There are two studies. We are analyzing the 2004 dengue patients to try and find out if there are any symptoms or signs or basic blood tests that can help us predict how to best manage them and when to admit them to hospital, and who can be predicted to be very sick from dengue. As I said earlier, only a small minority will become sick from dengue. What we call dengue shock syndrome. We don't have the final results yet. The other study is called the Eden study and is headed by Doctor Adrian Hong. he was trying to look at is there any features in the patients whether is it symptoms that the patient complains of or signs that we find when we examine the patient or blood tests in the early few days that can predict which patient is going to be sick and going to have to require hospitalization. This is being done at the polyclinic level. Most dengue patients don't come into hospital until day four or five if we can find out something in the first few days and can know that these people are going to do worse, this would be a useful thing for us, to focus on this minority. That study was started mid last year and is still ongoing.
What are the chances of a person recovering from dengue?
The majority will just recover naturally, over 90%. They get fever for five to seven days, feel pains here and there, stop going to school/work for a few days. But after that they get better. But about five to ten of them may contract dengue hemorrhagic fever. Blood vessels of the patient become leaky so the fluid in the blood vessels will leak out into parts of the body like the lungs and legs. Patients usually complain of swollen legs/hands and they may become breathless. These patients are the ones who are hospitalized.
Are there any factors to predict who will get dengue hemorrhagic fever?
Serotype 2 more likely to cause it. If you had dengue fever in the past, you are also more likely to contract it. Your increased risk is about 6 times. But your absolute risk is still very low because most people with dengue don't get hemorrhagic fever. Asian type of dengue virus also more likely to cause it, compared to the South American. Very young children in Thailand tend to develop severe hemorrhagic fever. Of the small percentage of people who develop hemorrhagic fever, even fewer of them develop dengue shock syndrome, which is where their blood pressure is low and they have an increased risk of death. The idea is to not let them worsen from hemorrhagic fever to dengue shock syndrome. People who died from dengue last year is less than 1%.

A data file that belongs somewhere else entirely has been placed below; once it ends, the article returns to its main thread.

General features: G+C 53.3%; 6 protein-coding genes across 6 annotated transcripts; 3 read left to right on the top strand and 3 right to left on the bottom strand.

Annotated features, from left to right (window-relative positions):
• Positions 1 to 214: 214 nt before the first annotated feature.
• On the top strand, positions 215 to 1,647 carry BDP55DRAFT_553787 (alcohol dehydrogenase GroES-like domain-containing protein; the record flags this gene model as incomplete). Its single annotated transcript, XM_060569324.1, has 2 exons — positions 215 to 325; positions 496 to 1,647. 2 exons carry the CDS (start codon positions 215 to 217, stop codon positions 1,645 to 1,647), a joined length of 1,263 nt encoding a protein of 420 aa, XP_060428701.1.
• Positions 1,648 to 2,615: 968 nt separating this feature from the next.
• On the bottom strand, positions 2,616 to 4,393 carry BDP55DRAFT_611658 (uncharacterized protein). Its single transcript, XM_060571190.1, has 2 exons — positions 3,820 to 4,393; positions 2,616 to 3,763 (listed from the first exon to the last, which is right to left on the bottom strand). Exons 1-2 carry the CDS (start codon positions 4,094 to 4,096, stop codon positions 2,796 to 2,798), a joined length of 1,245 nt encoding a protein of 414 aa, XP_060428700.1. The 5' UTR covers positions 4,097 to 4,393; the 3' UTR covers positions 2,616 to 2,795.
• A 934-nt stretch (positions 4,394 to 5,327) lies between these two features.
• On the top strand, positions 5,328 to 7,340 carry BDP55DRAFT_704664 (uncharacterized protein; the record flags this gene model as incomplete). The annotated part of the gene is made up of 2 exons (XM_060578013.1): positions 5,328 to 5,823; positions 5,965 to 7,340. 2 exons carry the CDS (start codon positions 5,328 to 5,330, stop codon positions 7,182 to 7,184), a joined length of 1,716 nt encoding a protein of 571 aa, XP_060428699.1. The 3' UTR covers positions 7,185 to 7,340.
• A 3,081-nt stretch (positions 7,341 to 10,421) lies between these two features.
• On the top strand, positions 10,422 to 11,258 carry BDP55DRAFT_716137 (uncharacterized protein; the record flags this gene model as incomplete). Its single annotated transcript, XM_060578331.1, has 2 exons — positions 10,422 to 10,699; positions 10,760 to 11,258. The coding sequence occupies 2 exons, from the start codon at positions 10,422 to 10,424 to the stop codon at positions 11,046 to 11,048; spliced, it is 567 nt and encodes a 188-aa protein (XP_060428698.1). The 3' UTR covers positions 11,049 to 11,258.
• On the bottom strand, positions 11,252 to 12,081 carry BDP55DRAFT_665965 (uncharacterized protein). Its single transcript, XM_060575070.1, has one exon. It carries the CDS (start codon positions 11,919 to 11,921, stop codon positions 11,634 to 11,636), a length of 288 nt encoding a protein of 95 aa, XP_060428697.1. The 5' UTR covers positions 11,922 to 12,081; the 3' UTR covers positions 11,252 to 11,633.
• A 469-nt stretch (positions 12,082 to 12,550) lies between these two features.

How can the family members help?
Encourage rest and make sure they drink a lot of fluids. Most people with dengue have no appetite. So long as they aren't vomiting they can drink water or soup. It is when they don't drink even water and have high fever that they can become dehydrated. If someone is vomiting a lot or having bad diarrhea then they might become dry easier. Old people also don't cope with this very well. As you get older your reserve is a lot less. We can also do a blood count everyday and monitor blood concentration and when it goes up people are more likely to develop hemorrhagic fever. For a small minority of patients, their blood count drops to a low ten to twenty thousand. These people are better observed in hospital.
How long and in what ways must a person be trained?
Not very long. Any doctor can treat dengue. Medical school is five years. Specialist doctors can teach young doctors. We actually use a dengue care path, which is a few pieces of paper which tells you what to do everyday and what to examine or ask.
How adequately prepared is Singapore for another dengue outbreak?
We should be okay. The government is very committed. If there is an increase in dengue cases again, the manpower will be provided to find the breeding areas for the mosquitoes and destroy them.
What is the possible damage and repercussions to Singapore's economy and society in such a case?
The main thing is that people will be taking time off work. A lot of people will end up in hospital and there would be a shortage of beds. If people remain vigilant and keep changing flower pot water etc. the bed shortage can be solved. We would know for sure whether we will have a problem after June.